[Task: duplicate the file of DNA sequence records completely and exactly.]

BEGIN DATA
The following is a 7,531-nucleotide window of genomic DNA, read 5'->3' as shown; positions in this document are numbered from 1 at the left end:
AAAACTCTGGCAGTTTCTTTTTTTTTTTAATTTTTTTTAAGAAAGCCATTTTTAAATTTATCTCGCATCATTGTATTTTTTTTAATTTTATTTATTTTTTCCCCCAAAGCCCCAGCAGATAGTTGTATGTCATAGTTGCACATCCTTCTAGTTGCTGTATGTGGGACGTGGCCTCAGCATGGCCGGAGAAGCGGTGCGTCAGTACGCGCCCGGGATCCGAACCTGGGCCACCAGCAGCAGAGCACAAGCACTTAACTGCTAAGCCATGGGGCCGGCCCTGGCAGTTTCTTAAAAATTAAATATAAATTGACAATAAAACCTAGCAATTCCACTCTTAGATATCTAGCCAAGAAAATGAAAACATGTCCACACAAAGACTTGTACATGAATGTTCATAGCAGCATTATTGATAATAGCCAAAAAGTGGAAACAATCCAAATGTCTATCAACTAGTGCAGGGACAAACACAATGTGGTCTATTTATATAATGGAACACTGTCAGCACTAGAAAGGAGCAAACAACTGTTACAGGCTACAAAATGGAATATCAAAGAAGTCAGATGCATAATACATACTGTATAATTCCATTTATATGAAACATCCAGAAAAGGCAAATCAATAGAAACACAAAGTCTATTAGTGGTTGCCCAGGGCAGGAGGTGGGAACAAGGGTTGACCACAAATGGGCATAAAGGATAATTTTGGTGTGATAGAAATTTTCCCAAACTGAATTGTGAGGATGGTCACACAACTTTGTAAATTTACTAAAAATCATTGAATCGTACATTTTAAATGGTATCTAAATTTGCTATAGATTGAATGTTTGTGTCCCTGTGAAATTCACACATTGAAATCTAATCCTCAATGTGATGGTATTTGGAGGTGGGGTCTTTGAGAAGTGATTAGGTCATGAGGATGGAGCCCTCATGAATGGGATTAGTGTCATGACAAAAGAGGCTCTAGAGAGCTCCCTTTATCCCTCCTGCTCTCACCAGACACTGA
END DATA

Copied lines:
The following is a 7,531-nucleotide window of genomic DNA, read 5'->3' as shown; positions in this document are numbered from 1 at the left end:
AAAACTCTGGCAGTTTCTTTTTTTTTTTAATTTTTTTTAAGAAAGCCATTTTTAAATTTATCTCGCATCATTGTATTTTTTTTAATTTTATTTATTTTTTCCCCCAAAGCCCCAGCAGATAGTTGTATGTCATAGTTGCACATCCTTCTAGTTGCTGTATGTGGGACGTGGCCTCAGCATGGCCGGAGAAGCGGTGCGTCAGTACGCGCCCGGGATCCGAACCTGGGCCACCAGCAGCAGAGCACAAGCACTTAACTGCTAAGCCATGGGGCCGGCCCTGGCAGTTTCTTAAAAATTAAATATAAATTGACAATAAAACCTAGCAATTCCACTCTTAGATATCTAGCCAAGAAAATGAAAACATGTCCACACAAAGACTTGTACATGAATGTTCATAGCAGCATTATTGATAATAGCCAAAAAGTGGAAACAATCCAAATGTCTATCAACTAGTGCAGGGACAAACACAATGTGGTCTATTTATATAATGGAACACTGTCAGCACTAGAAAGGAGCAAACAACTGTTACAGGCTACAAAATGGAATATCAAAGAAGTCAGATGCATAATACATACTGTATAATTCCATTTATATGAAACATCCAGAAAAGGCAAATCAATAGAAACACAAAGTCTATTAGTGGTTGCCCAGGGCAGGAGGTGGGAACAAGGGTTGACCACAAATGGGCATAAAGGATAATTTTGGTGTGATAGAAATTTTCCCAAACTGAATTGTGAGGATGGTCACACAACTTTGTAAATTTACTAAAAATCATTGAATCGTACATTTTAAATGGTATCTAAATTTGCTATAGATTGAATGTTTGTGTCCCTGTGAAATTCACACATTGAAATCTAATCCTCAATGTGATGGTATTTGGAGGTGGGGTCTTTGAGAAGTGATTAGGTCATGAGGATGGAGCCCTCATGAATGGGATTAGTGTCATGACAAAAGAGGCTCTAGAGAGCTCCCTTTATCCCTCCTGCTCTCACCAGACACTGA